"An equal opportunity
Belle Glade Museum Historic Findings
Historic or archaeological resources are no different than endangered species, in that once they are gone, they cannot be replaced. As a result of their non-renewable nature, the Historic Preservation Element in the County's Comprehensive Plan has very broad goals, grouped into four categories: identify, evaluate, promote and preserve the County's cultural/historic resources. To these ends, the Planning Division of the Planning, Zoning, and Building Department, works in conjunction with other local, state and federal agencies to ensure our collective history is preserved for future generations. By code, this outreach extends to educational and other civic organizations. The full breadth of this comprehensive element was recently implemented on one project in the western portion of the county.
The Laurence E. Will Museum of the Glades, in Belle Glade, is in the process of remodeling and reorganizing its collection. The County Historic Preservation Officer assisted the museum in coordinating with the State's Division of Historic Resources to account for human remains from the Belle Glade Mound site, that were part of the museum's holdings. In accordance with state and federal laws, the remains have since been reburied at an undisclosed location, so they may remain undisturbed in perpetuity.
The Belle Glade Mound site was first excavated in the 1930s by the Works Progress Administration (WPA). Though virtually unknown by the general public, this is a very important archaeological site as it is known as a "type site". A type site is the location where unique artifact characteristics are first recognized and described. From this point on, all artifacts recovered on future excavations that have those same unique attributes, will bear that name. The name is usually the same as the closest town to the site, in this case, Belle Glade. There are very few type sites across the nation. The Belle Glade site and the associated ancient Native American culture, is just one more reason the prehistory of Palm Beach County is so important, not only locally but on a national level.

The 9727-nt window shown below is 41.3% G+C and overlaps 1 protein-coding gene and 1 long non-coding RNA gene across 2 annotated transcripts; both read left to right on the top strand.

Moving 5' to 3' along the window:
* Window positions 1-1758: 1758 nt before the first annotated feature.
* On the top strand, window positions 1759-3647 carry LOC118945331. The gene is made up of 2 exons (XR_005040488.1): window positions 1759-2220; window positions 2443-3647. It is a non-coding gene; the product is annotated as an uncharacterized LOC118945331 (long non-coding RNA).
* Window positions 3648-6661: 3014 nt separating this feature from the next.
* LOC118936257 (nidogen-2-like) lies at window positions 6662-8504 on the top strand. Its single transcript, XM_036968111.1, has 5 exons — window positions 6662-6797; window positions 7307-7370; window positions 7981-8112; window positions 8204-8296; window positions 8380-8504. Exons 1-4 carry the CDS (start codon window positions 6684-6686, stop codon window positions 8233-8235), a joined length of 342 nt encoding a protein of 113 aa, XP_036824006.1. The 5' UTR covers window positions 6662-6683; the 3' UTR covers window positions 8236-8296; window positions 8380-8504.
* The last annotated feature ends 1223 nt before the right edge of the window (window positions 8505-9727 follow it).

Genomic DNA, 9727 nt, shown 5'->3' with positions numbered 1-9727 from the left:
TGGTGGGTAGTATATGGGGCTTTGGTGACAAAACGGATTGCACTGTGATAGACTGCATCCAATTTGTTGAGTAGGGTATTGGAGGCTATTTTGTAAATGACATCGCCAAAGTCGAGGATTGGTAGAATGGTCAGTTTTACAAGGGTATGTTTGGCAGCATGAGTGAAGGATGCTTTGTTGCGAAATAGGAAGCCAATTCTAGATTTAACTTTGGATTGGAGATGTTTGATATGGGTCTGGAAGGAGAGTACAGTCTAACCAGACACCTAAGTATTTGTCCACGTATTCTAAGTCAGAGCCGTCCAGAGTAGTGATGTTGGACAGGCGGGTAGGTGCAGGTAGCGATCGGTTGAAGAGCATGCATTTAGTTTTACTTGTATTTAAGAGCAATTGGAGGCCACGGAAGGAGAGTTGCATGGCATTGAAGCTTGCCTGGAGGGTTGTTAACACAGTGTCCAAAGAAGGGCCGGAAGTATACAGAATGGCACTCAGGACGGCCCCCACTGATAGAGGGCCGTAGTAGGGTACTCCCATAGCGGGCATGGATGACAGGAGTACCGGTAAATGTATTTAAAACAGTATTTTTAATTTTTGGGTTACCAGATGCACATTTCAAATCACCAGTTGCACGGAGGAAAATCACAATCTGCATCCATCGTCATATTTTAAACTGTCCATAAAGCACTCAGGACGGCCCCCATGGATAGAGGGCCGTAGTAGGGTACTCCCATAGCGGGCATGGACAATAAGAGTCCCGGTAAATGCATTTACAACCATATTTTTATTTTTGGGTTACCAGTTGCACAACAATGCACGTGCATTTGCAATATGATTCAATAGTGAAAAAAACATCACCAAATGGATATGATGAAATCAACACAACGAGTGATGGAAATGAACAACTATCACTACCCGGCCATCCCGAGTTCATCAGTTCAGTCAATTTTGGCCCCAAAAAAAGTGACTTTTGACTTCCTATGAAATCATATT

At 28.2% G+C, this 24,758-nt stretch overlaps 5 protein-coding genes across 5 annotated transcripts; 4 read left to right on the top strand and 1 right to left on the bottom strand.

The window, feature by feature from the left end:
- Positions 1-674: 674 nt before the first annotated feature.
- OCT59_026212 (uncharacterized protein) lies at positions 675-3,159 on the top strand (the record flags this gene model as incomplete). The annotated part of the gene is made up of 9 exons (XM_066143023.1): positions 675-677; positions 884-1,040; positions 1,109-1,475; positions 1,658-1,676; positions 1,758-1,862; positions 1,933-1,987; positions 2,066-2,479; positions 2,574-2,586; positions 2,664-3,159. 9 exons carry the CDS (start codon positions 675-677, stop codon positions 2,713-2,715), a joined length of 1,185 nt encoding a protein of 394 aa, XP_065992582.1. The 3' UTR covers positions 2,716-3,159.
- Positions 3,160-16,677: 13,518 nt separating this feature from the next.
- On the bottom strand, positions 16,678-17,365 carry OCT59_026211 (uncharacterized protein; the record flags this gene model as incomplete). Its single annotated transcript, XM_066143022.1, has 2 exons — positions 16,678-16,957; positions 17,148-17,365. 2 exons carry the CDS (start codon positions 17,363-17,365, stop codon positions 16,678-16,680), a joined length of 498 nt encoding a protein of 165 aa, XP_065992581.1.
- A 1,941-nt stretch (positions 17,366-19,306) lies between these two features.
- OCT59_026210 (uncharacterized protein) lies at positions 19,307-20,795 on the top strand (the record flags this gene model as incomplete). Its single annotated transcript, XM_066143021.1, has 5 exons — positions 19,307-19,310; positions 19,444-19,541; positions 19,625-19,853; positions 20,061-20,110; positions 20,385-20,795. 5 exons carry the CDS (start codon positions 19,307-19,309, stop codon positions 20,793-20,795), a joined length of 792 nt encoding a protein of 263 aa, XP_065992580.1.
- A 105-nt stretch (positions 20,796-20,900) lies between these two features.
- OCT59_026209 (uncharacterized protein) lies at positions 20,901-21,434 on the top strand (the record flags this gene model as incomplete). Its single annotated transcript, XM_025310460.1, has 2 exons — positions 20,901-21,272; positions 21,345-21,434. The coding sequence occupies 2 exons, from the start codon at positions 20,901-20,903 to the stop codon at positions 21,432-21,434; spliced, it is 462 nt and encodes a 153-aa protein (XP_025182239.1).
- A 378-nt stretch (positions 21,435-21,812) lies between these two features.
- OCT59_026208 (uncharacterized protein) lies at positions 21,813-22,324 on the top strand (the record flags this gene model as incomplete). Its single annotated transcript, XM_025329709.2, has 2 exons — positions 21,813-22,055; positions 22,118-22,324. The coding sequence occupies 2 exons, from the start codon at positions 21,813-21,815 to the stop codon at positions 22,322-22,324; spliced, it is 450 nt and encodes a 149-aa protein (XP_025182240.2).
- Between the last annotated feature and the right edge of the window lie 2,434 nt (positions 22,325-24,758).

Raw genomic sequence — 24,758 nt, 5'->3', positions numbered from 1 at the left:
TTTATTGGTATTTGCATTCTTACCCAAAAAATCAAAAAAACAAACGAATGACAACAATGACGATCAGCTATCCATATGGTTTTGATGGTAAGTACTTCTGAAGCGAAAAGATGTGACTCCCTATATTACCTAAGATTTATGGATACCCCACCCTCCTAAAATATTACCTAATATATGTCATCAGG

The County Historic Preservation Office coordinates with Florida Atlantic University (FAU) for a beneficial relationship with several interns from FAU’s Anthropology Department. These unpaid paraprofessionals are both graduate and undergraduate students. They assist staff with historic preservation undertakings. The program is unique in the state, as seldom do these resources coexist in the same county. Under the direct supervision of the Historic Preservation Office, Ms. Catherine Smith (FAU intern) is examining the human remains, as part of her Master's thesis.
During FAU's annual Graduate Research Competition Ms. Smith's research took first place in the Art and Sciences category. Her findings are the first published results from the Belle Glade Mound site, since the original excavations in the 1930's. The Belle Glade Mound site dates between AD700-AD1500. However, what archaeologists call the Belle Glade culture dates to at least 1000 B.C. Among other things, Ms. Smith's research revealed that the ancient inhabitants of the Belle Glade Mound site did not make distinctions in burying their dead, in regards to age or sex, but may have grouped people by class or status. Her research shed light on the cultural practices of a group of prehistoric Native Americans who died out prior to Spanish or English colonists being able to record what the group called themselves.
The Planning Division’s Historic Preservation Officer continues to advise the museum on how best to manage their collections. Other County interns and State agencies continue to help the museum physically account for and move the items within their holdings. Ms. Smith is currently in Washington D.C. analyzing the remaining skeletons that were removed during the 1930s excavations.
Ms. Smith and the County Historic Preservation Officer/Archaeologist will be presenting public outreach events regarding these important finds in the upcoming months and years.
To learn more about the County Historic Preservation Officer/Archaeologist visit:
To learn more about the internship program you can visit:
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